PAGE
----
A great month in reading, even if fairly scattershot. Here’s the rundown.
McGuffey’s Eclectic Progressive Speller (original edition, 1838; a glorious mock facsimile of the original presentation, published by Mott Media, 1980)
What a find! It was waiting for me at the Value Village on Cyrville Road, also with an edition of the Eclectic Second Reader. I had not an inkling that McGuffey was an Oxford, Ohio resident and professor at Miami University, at the time of his commission by a Cincinnati publisher. How Gertrude Stein would have loved this; she was probably raised on it out there in, what, Idaho?
Is There A Text in This Class?: The Authority of Interpretive Communities (1980) – Stanley Fish
I skimmed this one. I find Fish’s argument (being, as I understand it, 1) that literary texts can have no meaning apart from the assumptions which readers bring to them, 2) texts acquire their literary meanings only through the consensus-making process of a more or less authoritative interpretive community — i.e., scholars, academia, etc.) refreshing and important. To others it will be old hat, this being a so-called classic of literary criticism, much anthologized and much cited. But I had never read this before. It reminds me quite a lot of the work of Walter Benn Michaels, which I have read, if only a little.
Little Casino (2002) – Gilbert Sorrentino
Most memorable read of the month, and my first Sorrentino. Funny and poignant, though never laugh-out-loud funny — there is a somewhat cruel, cynical intelligence behind every paragraph. Recommended by Joseph Michaels. More Sorrentino books in my future.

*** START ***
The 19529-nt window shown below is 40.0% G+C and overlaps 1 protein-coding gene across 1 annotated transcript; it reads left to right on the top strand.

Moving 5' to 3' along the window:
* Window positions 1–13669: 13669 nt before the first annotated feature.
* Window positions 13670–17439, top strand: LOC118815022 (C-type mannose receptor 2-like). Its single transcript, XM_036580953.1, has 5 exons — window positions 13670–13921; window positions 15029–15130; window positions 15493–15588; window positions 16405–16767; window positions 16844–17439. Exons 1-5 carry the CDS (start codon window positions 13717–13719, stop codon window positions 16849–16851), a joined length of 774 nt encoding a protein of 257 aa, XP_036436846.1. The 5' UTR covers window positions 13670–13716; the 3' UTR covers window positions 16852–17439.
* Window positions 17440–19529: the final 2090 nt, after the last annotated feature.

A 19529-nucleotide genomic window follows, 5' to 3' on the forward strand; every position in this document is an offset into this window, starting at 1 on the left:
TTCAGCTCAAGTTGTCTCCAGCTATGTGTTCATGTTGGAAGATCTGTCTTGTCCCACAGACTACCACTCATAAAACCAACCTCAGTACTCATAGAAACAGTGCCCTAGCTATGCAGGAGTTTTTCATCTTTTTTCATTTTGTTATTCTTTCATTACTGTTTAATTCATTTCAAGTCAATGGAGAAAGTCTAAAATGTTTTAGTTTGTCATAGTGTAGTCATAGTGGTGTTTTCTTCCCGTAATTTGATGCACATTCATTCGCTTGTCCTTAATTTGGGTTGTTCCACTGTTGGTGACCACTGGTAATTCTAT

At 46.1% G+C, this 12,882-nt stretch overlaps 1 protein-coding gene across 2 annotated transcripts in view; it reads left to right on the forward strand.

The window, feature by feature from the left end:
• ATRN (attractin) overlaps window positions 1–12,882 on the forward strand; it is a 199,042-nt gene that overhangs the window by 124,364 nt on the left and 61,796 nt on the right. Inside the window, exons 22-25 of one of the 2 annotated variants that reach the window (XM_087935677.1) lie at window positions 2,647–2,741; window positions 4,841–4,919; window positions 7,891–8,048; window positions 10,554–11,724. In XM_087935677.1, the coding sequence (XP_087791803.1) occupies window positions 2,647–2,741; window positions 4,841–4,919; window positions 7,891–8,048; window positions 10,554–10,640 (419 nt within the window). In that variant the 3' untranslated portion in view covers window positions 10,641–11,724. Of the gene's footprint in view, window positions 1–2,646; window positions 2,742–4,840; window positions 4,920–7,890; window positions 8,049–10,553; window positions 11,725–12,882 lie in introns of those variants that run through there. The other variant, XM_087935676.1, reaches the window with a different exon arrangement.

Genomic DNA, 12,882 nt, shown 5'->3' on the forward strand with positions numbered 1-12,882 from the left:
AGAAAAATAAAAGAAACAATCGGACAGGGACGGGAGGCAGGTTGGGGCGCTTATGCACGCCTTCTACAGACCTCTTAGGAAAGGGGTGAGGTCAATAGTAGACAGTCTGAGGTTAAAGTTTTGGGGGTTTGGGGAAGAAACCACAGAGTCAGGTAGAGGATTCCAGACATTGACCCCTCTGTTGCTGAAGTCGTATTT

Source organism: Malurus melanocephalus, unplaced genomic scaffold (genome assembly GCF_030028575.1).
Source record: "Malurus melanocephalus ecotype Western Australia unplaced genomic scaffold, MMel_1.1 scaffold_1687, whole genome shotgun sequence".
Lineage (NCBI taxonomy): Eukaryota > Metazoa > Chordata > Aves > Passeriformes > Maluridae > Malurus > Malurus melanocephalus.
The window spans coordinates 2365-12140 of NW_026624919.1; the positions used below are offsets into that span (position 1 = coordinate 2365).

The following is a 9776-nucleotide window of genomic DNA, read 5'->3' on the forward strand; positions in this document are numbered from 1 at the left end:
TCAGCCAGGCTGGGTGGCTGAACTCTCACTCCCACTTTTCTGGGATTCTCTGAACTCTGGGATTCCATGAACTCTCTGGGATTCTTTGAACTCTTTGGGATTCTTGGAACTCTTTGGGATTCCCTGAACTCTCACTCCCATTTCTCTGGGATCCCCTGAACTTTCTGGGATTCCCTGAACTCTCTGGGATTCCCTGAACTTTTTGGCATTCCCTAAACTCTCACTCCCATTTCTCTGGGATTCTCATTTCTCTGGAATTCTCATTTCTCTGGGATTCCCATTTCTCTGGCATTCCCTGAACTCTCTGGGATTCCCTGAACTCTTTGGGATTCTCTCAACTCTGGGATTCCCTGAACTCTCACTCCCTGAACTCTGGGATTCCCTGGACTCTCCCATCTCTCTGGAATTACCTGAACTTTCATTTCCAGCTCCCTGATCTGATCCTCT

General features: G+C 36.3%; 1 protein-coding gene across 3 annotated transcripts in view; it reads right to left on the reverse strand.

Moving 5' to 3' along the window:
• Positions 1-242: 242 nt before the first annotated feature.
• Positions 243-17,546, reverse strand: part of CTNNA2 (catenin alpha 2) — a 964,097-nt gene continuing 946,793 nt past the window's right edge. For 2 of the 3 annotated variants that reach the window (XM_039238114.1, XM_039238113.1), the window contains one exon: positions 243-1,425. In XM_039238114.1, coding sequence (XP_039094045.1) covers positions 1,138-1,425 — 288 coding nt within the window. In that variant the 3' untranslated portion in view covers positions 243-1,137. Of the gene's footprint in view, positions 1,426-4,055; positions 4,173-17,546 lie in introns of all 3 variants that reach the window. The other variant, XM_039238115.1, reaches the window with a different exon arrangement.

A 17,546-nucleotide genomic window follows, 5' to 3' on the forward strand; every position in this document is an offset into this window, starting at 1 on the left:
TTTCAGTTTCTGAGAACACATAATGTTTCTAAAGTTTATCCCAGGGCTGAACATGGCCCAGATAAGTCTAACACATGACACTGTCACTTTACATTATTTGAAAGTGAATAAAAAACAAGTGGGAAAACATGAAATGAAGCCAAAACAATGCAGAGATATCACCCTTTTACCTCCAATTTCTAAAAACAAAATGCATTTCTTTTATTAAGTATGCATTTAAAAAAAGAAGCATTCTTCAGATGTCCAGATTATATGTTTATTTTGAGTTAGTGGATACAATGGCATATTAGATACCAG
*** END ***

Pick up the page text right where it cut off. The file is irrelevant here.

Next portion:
Hearing and Writing Music: Professional Training for Today’s Musician (2002) – Ron Gorow
Improving my understanding of sound. The electromagnetic spectrum (including X-rays, gamma rays, visible light, radio waves, etc.) spans some eighty-one octaves?! (Same as the number of keys on a standard piano keyboard?–get outta here!)
Cahokia (2009) – Timothy R. Pauketat
Goddammit, why can’t I read any of these books about prehistoric America in a linear fashion, cover to fucking cover.
How to Listen to Jazz (2015) – Ted Goia
The title is embarrassing — so much for my old pretensions. Neveretheless, it serves as an excellent primer on the roots days and much else I didn’t already know.
Epistrophies: Jazz & the Literary Imagination (2017) – Brent Hayes Edwards
I read a review of this, and would not have known of it otherwise. Some of it I am finding very interesting, especially about Louis Armstrong. Elsewhere, I feel I’m wasting my time. I might finish it, though. (On a related note, if you haven’t ever read the historical novel Coming through Slaughter, about the jazz pioneer Buddy Bolden, it is highly recommended; it figures prominently in the introductory chapter here. I have been meaning to reread it for quite some time.)
Hopefully September will be just as strong — I’ve got an article on Paul Metcalf to finish & I might have time to sneak a few loose things in.